Let her tell her story. As she does, you’ll quickly figure out whether she’s telling the truth (perhaps with some minimization) despite not wanting to prosecute or whether she’s peddling an outright lie. Whichever way she goes, withhold judgment and don’t interrupt. It’s crucial that you listen closely. Most importantly, she might be telling the truth now—maybe the defendant really is innocent. Usually, though, you’ll need to listen for clues about why she doesn’t want to cooperate. You’ve got to get some solid insight into her motivations if you want to make any headway during the interview. Also, keep your ears open for holes in her story because those can be useful later on. (While a desire not to prosecute doesn’t mean anything procedurally,3 some statements do. If at any point during the interview she recants or provides a legal excuse for the assault, such as saying she attacked the defendant first, you’re obligated to disclose that fact to the defense immediately.4)
Once she gets completely through her explanation, delve into everything surrounding the case as the second interview instead of the third. Gather all the information you can to understand her interests and the pressures she’s struggling with, and getting a handle on the background of the relationship is a big part of that. If nothing else, it might yield a treasure trove of impeachment material for when she takes the stand if she remains uncooperative.
The next step requires a bit of a different approach. Like the second interview I talked about before, you’ll still be doing the bulk of the talking here, but this time it’s going to be something of a confrontation. The reasons why she doesn’t want to prosecute will let you know what approach you should take. It might be simple. If she doesn’t want to go forward because she’s worried that the defendant will lose his job or be away from the family serving of a prison sentence, you can undercut that by showing her and explaining the written recommendation you’ve made if it’s for probation.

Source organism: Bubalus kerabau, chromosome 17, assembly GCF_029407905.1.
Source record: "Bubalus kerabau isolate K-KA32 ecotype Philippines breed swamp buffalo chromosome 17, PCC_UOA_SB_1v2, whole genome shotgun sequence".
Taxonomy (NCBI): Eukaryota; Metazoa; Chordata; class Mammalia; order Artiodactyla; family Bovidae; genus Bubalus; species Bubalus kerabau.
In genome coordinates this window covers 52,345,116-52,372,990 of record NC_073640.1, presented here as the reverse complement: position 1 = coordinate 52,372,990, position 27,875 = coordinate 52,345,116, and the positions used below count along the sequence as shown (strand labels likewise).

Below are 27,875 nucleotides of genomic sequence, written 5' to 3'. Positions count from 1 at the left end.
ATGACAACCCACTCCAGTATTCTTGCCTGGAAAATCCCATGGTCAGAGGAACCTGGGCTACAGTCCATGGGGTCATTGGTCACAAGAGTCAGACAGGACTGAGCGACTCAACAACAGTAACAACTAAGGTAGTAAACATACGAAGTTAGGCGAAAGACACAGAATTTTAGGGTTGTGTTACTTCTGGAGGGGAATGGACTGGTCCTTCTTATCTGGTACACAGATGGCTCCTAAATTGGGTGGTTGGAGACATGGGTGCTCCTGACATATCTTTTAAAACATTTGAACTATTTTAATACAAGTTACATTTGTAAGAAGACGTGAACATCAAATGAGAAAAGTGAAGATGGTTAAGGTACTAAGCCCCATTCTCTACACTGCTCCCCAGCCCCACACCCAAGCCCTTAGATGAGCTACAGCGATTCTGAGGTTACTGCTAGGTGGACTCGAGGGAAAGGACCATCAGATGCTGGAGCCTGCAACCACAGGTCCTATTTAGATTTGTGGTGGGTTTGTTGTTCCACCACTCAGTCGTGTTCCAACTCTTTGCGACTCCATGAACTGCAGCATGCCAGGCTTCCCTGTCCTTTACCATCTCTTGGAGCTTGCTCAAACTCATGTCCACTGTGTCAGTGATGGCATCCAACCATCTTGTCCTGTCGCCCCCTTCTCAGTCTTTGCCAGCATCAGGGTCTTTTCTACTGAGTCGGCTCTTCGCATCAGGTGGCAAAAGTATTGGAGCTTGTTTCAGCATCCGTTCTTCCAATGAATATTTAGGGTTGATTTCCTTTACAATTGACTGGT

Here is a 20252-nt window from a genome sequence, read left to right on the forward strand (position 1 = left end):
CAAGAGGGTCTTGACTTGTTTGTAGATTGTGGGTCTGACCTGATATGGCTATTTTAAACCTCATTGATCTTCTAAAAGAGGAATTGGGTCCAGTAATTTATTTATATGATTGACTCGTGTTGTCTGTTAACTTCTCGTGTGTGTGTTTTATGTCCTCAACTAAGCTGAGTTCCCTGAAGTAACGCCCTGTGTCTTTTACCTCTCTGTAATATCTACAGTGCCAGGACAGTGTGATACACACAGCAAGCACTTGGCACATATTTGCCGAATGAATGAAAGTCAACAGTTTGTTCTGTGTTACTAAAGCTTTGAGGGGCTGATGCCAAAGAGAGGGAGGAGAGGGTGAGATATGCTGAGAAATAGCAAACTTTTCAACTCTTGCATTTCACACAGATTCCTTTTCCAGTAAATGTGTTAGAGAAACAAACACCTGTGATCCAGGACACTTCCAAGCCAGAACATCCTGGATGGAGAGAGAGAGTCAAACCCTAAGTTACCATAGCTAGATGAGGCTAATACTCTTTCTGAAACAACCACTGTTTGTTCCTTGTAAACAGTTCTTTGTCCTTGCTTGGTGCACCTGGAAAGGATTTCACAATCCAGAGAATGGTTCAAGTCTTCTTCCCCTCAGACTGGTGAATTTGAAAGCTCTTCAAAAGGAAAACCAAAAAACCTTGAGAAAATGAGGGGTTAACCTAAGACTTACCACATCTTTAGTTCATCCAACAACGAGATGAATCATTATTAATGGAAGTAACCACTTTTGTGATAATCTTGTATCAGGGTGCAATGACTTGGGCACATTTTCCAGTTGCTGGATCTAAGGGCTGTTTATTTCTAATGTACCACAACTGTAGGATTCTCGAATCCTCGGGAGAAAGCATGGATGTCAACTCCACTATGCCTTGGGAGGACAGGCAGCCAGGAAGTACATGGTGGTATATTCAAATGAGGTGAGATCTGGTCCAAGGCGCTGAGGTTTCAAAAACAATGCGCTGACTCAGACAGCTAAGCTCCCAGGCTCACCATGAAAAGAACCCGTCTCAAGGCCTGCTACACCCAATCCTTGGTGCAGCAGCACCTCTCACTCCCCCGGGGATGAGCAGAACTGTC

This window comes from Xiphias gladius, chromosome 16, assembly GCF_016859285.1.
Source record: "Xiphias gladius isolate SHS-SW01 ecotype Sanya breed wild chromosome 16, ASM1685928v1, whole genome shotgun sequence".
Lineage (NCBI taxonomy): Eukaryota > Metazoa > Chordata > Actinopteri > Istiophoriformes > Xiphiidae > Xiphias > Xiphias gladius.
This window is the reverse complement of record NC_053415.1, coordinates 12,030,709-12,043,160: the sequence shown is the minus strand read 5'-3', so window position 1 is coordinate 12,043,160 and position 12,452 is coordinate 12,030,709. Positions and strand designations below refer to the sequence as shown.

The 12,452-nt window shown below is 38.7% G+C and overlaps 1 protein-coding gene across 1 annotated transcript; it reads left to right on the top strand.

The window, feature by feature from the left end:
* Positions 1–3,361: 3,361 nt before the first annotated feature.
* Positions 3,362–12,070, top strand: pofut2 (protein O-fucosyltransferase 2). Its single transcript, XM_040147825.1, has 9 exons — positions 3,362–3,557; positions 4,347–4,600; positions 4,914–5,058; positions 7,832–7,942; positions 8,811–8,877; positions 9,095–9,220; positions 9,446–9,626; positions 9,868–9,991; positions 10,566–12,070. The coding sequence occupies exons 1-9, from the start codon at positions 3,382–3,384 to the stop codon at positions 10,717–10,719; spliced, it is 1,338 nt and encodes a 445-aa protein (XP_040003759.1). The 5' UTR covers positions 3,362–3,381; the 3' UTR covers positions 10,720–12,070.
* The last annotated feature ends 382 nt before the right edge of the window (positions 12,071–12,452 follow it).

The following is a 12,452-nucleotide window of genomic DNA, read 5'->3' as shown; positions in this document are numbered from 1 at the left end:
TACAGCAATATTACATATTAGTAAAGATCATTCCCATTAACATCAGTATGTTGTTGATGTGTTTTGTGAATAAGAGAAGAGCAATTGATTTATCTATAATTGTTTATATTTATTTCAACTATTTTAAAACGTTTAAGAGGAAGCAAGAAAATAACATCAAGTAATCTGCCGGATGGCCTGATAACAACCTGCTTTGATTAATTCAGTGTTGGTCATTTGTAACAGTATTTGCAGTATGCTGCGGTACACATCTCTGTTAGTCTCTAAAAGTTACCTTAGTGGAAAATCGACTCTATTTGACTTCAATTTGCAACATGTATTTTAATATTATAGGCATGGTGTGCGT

Often, she’s uncooperative because she still loves the defendant and thinks he’ll change. That’s where a little verbal jujitsu comes in handy: Turn her concerns back around on her. If it’s a probation case, get her to identify the problems in the relationship and show her how community supervision can address them. Probation means that the defendant is going to have to stop drinking, get a job, stay home at night, take care of the kids, attend counseling, and so forth. If this is a case that’s likely to end in prison time, you might need to take her through all of his prior criminal history—the failed opportunities for him to change—so that she appreciates that his own actions (not hers) brought him to this point, that this kind of big wake-up call may be his last chance to become a better man, and that without it you’ll be sitting down with her again soon for the next, worse bout of violence.
When any reason leads her to lie, and especially when her non-cooperation comes from the defendant’s prodding, confront her with the consequences of lying and proof of the truth. This takes some finesse to do conscientiously—there’s a fine line between protecting a victim and threatening her. Your office will have to decide its policy on prosecuting recanting victims for false report or perjury. Given the rock-and-a-hard-place situation that family violence victims are often stuck in, my position has always been that it’s wrong to prosecute real victims, regardless of what they say, but it’s imperative to punish real liars who actually make false accusations. If you think a crime happened, don’t victimize her again. If you don’t, then this “victim” is undermining our entire system of justice and you ought to go after her with everything you’ve got.